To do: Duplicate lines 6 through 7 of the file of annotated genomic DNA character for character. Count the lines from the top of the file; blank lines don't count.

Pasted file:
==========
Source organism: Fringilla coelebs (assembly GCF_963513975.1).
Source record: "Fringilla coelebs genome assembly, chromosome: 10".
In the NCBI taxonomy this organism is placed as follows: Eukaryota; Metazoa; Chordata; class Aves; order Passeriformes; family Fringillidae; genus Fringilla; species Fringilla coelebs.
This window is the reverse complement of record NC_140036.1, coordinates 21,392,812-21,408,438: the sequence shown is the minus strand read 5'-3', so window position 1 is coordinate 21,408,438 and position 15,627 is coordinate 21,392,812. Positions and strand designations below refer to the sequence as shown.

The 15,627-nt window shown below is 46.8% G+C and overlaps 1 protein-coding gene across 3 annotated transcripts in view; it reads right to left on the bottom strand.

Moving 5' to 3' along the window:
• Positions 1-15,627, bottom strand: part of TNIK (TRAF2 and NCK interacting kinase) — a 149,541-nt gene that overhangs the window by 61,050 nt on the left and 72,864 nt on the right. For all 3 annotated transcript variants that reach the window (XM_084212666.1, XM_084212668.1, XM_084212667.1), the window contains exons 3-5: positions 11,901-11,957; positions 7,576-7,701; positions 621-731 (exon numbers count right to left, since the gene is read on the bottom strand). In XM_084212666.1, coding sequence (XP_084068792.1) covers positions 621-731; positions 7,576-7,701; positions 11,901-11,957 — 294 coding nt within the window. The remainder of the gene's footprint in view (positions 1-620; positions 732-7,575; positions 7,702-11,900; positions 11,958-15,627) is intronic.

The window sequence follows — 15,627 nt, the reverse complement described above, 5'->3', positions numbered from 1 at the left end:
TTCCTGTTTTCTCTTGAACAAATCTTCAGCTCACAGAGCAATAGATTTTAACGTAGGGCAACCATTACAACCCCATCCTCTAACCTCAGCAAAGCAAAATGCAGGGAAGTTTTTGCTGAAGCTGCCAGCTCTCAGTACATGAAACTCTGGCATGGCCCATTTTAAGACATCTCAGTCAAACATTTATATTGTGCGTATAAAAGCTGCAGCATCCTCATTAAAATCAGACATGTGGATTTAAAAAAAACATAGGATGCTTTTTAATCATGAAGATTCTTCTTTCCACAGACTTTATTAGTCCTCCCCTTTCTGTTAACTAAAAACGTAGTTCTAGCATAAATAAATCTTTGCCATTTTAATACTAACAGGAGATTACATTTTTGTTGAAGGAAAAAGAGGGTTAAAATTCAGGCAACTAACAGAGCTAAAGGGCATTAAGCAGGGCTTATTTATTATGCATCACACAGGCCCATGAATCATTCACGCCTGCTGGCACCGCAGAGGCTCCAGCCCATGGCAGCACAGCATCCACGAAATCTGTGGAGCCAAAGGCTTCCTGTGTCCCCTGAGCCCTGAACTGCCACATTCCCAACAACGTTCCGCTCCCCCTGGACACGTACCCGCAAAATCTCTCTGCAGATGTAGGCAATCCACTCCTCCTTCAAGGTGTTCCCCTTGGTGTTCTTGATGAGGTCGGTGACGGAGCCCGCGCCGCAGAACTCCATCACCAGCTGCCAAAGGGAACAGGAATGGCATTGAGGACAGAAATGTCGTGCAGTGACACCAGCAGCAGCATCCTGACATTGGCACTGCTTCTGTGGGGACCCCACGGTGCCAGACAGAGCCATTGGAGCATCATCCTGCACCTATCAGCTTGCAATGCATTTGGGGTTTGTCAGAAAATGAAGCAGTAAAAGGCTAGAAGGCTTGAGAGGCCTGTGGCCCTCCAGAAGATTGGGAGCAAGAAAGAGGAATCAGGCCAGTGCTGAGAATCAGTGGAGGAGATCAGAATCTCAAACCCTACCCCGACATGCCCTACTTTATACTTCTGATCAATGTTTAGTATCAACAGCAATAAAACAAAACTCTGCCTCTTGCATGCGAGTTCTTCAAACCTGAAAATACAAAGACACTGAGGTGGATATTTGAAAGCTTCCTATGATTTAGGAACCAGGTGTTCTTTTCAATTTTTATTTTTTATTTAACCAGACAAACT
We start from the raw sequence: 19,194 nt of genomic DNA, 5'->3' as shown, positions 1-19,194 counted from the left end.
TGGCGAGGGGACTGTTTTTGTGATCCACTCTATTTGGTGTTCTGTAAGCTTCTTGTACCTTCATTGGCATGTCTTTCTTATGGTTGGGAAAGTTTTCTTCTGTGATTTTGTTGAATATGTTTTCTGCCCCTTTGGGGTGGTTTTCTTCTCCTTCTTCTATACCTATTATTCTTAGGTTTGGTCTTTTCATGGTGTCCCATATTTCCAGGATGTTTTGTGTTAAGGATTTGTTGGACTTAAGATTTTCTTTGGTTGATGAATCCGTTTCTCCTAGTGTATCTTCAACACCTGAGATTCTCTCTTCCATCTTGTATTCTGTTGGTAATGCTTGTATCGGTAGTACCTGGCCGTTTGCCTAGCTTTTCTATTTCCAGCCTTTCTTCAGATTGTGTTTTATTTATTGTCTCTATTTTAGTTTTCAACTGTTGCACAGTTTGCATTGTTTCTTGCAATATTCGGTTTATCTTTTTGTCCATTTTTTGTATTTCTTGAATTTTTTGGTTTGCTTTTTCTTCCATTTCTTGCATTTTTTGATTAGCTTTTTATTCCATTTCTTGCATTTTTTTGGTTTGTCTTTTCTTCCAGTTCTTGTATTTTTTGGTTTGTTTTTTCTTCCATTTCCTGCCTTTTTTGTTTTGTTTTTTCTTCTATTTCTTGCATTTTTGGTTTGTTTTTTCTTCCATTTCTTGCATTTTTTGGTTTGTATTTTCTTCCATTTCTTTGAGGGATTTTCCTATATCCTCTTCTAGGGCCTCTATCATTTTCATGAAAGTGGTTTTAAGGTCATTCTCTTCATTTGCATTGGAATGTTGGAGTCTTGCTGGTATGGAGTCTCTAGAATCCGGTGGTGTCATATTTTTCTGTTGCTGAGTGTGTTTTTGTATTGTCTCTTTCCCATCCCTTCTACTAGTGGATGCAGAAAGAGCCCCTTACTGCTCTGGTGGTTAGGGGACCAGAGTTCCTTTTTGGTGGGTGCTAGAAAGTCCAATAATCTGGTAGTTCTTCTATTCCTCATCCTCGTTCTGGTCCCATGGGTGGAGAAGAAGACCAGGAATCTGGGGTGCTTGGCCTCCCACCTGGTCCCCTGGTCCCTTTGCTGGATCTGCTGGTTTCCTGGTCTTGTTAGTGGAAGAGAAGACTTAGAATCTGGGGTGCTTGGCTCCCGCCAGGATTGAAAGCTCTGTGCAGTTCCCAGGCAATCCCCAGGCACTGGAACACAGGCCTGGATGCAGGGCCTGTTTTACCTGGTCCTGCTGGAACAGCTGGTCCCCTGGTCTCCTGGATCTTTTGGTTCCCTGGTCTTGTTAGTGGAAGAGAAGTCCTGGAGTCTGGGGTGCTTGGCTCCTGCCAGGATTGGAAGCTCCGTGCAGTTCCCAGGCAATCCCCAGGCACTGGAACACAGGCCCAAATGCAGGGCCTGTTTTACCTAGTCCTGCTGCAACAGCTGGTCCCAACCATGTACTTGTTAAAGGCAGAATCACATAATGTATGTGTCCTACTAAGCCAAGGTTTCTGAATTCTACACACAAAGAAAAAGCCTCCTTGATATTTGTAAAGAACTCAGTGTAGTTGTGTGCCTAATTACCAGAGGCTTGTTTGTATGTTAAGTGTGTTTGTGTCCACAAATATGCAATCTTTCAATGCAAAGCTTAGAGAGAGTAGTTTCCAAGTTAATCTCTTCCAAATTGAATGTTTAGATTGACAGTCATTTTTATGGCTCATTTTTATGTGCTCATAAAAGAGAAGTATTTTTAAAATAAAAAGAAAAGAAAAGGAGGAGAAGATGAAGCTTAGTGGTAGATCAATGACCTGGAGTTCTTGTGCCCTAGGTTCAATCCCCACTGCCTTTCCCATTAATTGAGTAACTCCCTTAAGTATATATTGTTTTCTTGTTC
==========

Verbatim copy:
Moving 5' to 3' along the window:
• Positions 1-15,627, bottom strand: part of TNIK (TRAF2 and NCK interacting kinase) — a 149,541-nt gene that overhangs the window by 61,050 nt on the left and 72,864 nt on the right. For all 3 annotated transcript variants that reach the window (XM_084212666.1, XM_084212668.1, XM_084212667.1), the window contains exons 3-5: positions 11,901-11,957; positions 7,576-7,701; positions 621-731 (exon numbers count right to left, since the gene is read on the bottom strand). In XM_084212666.1, coding sequence (XP_084068792.1) covers positions 621-731; positions 7,576-7,701; positions 11,901-11,957 — 294 coding nt within the window. The remainder of the gene's footprint in view (positions 1-620; positions 732-7,575; positions 7,702-11,900; positions 11,958-15,627) is intronic.